Other improvements and updates in ASP.NET 4.6.

This paragraph lists less important but still quite useful improvements and updates. MVC 5 and Web API2 were updated to version 5.2.3, minor improvements and bug fixes were made. Asynchronous Model Binding was added in Web Forms, controls were updated to support Entity Framework 6, the Ajax Control Toolkit library was updated. The entire list of updates can be found in this article. Also, I would like to mention one more improvement – a new 64-bit JIT compiler, that is not directly related to the ASP.NET 4.6 platform, but it is used by it. NET Framework 4.6 features a new version of JIT compiler that has much higher performance than the existing 64-bit JIT compiler. So, we may conclude that the number of changes and improvements is quite impressive, which makes the ASP.NET 4.6 platform quite up-to-date. And of course, there will be more improvements in the future.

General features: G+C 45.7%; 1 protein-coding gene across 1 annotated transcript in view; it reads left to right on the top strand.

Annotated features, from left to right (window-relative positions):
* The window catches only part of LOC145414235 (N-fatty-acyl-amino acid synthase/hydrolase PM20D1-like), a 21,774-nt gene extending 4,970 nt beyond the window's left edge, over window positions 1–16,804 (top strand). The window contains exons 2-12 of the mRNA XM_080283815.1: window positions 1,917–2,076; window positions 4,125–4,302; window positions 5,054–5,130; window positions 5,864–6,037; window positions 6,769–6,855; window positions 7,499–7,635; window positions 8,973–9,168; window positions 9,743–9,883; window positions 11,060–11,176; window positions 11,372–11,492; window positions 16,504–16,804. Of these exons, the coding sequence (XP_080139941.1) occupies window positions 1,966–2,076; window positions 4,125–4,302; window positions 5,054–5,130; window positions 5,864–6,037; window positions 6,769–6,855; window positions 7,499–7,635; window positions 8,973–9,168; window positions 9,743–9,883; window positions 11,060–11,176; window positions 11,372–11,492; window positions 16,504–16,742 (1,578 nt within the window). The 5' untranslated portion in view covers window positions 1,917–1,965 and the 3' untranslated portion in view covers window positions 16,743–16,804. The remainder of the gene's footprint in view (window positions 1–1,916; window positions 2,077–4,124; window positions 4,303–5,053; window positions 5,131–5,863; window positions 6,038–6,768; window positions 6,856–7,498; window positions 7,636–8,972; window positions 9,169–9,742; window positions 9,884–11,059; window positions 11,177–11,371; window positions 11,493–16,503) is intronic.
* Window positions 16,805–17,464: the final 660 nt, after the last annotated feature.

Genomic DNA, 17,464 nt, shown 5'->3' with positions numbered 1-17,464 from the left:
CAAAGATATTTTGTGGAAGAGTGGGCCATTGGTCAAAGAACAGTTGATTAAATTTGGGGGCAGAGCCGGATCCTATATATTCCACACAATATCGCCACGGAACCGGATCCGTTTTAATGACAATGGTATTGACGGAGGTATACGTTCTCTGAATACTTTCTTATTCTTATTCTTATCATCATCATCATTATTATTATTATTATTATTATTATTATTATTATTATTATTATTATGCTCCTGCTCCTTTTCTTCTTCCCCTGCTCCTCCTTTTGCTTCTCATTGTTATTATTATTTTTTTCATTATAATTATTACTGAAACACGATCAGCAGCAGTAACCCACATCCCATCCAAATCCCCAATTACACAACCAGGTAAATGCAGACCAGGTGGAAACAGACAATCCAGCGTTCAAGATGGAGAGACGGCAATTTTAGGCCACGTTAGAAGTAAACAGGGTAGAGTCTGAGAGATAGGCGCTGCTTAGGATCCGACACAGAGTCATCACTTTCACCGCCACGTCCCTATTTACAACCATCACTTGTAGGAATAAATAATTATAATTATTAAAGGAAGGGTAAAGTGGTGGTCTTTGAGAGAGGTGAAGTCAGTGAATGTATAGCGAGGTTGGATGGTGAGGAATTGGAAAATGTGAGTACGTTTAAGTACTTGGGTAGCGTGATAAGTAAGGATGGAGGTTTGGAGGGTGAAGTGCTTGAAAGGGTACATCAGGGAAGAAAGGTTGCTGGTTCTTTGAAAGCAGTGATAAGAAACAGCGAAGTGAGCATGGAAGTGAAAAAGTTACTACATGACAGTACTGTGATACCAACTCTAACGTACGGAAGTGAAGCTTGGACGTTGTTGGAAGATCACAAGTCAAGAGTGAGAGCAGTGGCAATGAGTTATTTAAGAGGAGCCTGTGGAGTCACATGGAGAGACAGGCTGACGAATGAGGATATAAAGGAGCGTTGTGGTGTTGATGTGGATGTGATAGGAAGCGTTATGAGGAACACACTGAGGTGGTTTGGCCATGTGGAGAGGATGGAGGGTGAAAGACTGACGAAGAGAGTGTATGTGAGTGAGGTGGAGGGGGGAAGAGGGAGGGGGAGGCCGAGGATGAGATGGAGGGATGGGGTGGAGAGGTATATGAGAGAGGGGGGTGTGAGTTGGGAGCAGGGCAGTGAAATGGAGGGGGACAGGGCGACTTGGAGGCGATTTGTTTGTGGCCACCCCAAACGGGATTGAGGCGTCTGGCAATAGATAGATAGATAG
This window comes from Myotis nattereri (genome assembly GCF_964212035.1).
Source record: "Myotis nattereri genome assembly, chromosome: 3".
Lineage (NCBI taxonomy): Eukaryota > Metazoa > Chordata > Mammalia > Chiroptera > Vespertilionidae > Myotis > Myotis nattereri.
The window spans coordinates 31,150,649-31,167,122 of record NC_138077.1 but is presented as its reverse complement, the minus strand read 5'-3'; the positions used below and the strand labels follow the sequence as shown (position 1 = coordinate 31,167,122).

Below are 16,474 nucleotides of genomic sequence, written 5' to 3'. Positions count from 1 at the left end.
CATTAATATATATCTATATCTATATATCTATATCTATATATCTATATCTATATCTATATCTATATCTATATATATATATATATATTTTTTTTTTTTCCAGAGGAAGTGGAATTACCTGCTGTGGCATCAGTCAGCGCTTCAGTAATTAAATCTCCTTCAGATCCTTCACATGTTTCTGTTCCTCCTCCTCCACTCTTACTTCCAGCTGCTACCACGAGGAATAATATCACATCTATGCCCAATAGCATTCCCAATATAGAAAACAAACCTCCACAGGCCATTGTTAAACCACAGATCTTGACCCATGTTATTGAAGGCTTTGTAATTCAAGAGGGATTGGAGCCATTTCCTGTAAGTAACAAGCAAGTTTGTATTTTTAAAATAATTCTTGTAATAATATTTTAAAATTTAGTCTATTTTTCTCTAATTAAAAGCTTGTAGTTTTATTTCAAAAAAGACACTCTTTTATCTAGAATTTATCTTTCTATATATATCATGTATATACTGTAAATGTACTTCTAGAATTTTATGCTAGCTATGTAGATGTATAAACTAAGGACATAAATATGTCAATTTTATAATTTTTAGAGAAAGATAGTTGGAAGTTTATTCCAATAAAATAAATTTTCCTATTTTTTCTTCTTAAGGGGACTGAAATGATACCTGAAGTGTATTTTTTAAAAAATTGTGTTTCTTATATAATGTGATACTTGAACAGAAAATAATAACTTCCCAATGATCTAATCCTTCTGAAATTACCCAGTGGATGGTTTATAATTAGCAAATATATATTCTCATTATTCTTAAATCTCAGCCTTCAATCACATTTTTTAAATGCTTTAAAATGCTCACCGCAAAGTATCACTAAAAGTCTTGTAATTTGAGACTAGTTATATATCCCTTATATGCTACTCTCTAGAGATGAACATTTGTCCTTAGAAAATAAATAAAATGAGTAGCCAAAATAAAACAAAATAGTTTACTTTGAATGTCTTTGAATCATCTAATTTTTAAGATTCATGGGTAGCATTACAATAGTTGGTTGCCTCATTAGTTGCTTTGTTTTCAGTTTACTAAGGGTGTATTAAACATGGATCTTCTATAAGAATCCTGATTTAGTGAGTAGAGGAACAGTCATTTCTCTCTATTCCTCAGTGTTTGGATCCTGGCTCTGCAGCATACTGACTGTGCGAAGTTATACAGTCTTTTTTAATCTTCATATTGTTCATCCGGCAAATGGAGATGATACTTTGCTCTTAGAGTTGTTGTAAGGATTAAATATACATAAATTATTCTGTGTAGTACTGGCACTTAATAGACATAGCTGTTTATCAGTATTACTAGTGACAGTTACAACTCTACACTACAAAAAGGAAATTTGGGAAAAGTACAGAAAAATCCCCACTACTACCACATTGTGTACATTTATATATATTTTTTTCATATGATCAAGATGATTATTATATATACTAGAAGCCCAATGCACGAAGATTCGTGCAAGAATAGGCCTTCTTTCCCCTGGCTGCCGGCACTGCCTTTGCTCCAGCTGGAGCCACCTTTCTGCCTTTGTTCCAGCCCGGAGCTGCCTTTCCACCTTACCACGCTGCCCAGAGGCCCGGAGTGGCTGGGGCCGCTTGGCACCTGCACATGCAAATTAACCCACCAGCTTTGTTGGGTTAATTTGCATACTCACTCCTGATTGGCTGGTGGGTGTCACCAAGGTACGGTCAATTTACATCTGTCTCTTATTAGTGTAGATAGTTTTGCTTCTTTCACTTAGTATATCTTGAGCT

What about the brand new version of ASP.NET Core?